In the recent magazine of the Evangelical Presbyterian Church of England and Wales, my friend, the Rev Ian Hamilton of Cambridge reflects on the nature of sin. Fundamentally, sin turns us in on ourselves. it is congenitally incurvatus in se. It makes self and not God the ultimate referent in life, he says. This lies at the heart of many problems in the Christian life.
He quotes John Owen’s commentary on I John 4:10 “This is love: not that we loved God, but that he loved us and sent his Son as the propitiation for our sins.” Owen, in a typically pastoral way, anticipated a query arising from a listener to his exposition: “I cannot find my heart making returns of love unto God. Could I find my soul set upon him, I could then believe that his soul delighted in me.” Owen responds:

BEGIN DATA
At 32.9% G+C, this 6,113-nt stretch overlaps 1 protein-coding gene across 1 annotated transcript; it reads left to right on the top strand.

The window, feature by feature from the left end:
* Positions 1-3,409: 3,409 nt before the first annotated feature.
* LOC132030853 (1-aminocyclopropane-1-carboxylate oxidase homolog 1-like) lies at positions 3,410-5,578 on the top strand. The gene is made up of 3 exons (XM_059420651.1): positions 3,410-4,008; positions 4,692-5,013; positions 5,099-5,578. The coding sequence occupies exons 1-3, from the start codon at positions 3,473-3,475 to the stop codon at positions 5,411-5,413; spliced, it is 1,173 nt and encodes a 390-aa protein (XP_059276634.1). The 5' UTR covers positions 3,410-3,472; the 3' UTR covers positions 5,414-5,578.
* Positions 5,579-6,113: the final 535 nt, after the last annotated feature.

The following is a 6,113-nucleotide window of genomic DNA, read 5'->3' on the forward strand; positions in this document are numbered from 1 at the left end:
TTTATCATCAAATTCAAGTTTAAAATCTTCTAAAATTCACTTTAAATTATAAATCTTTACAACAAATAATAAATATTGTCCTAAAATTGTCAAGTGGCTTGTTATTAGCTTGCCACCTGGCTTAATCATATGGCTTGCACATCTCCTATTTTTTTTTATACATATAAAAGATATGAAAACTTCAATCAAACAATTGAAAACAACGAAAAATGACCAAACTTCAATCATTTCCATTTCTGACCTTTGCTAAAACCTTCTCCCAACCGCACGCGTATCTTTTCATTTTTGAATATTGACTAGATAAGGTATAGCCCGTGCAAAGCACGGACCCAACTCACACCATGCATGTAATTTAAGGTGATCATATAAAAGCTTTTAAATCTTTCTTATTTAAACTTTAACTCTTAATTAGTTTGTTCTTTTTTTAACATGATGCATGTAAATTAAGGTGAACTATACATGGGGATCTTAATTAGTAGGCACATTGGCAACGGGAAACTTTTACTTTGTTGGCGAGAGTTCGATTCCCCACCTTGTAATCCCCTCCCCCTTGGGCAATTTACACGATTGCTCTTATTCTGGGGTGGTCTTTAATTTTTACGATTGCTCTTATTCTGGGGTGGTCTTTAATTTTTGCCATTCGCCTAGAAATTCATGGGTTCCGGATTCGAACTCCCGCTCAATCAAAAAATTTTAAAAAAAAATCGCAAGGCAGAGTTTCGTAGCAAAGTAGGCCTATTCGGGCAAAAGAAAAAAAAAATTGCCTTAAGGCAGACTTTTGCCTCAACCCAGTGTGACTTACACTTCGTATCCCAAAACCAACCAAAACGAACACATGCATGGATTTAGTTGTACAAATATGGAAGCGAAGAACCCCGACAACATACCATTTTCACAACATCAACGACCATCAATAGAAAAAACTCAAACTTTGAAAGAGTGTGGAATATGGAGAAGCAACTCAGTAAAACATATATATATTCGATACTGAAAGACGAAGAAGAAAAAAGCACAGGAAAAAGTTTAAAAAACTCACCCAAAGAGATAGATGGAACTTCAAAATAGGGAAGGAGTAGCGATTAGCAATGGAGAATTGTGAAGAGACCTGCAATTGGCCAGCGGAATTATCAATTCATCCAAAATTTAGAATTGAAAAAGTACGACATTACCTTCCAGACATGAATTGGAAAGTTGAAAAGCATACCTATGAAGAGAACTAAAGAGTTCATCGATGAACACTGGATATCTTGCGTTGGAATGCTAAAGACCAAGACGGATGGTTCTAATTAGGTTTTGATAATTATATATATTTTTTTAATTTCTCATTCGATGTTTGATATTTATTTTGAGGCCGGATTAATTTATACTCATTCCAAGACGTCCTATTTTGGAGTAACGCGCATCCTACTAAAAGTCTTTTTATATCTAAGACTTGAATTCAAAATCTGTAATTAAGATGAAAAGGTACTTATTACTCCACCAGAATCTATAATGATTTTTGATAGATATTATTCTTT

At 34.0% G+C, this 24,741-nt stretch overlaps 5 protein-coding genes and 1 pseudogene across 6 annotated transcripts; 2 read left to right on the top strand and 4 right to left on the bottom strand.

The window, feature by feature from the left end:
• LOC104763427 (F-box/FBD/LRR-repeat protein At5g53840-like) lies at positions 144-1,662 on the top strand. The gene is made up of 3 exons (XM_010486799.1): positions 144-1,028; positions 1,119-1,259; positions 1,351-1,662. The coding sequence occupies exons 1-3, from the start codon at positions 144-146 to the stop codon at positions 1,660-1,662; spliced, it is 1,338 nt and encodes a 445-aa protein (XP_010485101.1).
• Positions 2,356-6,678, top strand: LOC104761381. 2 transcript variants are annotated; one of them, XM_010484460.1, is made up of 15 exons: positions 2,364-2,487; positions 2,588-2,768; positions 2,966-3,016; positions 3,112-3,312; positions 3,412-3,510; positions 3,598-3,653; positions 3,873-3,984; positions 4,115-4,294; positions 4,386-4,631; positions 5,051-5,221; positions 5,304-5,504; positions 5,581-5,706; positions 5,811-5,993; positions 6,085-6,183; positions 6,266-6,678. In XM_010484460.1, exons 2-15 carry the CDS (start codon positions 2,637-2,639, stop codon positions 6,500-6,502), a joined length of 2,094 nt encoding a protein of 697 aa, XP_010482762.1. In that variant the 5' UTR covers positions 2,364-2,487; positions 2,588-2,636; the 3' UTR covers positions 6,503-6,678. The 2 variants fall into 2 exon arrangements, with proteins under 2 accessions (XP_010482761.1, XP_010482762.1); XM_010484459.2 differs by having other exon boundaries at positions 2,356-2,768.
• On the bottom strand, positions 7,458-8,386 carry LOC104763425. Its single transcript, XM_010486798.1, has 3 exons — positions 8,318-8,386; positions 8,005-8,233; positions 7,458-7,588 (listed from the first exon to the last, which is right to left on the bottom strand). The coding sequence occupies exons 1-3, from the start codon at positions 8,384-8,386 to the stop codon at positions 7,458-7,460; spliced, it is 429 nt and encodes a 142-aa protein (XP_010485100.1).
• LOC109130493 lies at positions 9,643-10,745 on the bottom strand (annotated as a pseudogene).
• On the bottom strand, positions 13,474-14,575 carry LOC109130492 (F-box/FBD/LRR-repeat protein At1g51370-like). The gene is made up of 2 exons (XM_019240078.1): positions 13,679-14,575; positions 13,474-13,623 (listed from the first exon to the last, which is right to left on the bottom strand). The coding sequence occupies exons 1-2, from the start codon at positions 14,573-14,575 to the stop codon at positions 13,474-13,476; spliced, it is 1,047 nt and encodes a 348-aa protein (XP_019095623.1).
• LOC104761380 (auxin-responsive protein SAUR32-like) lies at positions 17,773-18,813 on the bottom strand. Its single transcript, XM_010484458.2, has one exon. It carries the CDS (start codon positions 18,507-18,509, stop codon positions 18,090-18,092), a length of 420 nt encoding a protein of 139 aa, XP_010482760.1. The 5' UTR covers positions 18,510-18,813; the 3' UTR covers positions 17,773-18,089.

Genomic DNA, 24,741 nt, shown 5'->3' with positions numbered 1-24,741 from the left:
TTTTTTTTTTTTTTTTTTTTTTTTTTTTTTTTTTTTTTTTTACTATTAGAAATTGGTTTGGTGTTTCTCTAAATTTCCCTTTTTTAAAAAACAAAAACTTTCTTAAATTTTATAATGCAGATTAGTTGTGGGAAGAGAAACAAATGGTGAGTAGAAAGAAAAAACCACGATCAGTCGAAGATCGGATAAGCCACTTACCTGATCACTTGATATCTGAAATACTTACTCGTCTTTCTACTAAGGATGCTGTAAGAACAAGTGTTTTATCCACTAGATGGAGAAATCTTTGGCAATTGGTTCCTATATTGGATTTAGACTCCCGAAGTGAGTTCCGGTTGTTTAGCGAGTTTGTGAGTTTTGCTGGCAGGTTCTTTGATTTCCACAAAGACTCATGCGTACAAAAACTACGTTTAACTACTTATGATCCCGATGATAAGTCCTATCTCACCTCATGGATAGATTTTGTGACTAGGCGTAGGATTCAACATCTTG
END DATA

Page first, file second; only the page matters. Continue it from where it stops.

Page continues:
“This is the most preposterous course that possibly thy thoughts can pitch upon…”Herein is love”, saith the Holy Ghost, “not that we loved God, but that he loved us” first. Now thou wouldst invert this order and say “herein is love, not that god loved me, but that I loved him first”… This is a course of flesh’s finding out that will never bring glory to God, nor peace to thy own soul. Lay down then thy reasonings; take up the love of the Father upon a pure act of believing, and that will open thy soul to let it out unto the Lord in the communion of love.”
Ian says, “Too easily and often we look within ourselves for crumbs of spiritual comfort. There is a place for healthy, gospel self-examination, but only when it is done in the light of the foundational truth that he loved us and sent his Son to be the propitiation for our sins….Looking away to Jesus is the principal movement of a spiritually healthy soul. Sin turns us in upon ourselves; the gospel turns us out to Christ.” Well said, Ian.